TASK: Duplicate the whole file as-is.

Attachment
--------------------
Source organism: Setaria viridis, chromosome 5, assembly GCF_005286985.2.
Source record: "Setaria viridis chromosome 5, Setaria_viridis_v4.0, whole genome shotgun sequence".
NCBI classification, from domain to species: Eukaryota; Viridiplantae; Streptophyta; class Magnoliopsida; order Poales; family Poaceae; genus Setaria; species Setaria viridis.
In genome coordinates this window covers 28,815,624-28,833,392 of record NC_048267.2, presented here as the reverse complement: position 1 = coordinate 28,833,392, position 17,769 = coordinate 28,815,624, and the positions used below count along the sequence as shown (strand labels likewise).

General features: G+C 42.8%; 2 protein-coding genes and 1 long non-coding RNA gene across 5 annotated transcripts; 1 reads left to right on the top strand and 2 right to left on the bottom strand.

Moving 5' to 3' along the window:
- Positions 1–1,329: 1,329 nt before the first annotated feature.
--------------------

Source organism: Setaria viridis, chromosome 5, assembly GCF_005286985.2.
Source record: "Setaria viridis chromosome 5, Setaria_viridis_v4.0, whole genome shotgun sequence".
NCBI classification, from domain to species: Eukaryota; Viridiplantae; Streptophyta; class Magnoliopsida; order Poales; family Poaceae; genus Setaria; species Setaria viridis.
In genome coordinates this window covers 28,815,624-28,833,392 of record NC_048267.2, presented here as the reverse complement: position 1 = coordinate 28,833,392, position 17,769 = coordinate 28,815,624, and the positions used below count along the sequence as shown (strand labels likewise).

General features: G+C 42.8%; 2 protein-coding genes and 1 long non-coding RNA gene across 5 annotated transcripts; 1 reads left to right on the top strand and 2 right to left on the bottom strand.

Moving 5' to 3' along the window:
- Positions 1–1,329: 1,329 nt before the first annotated feature.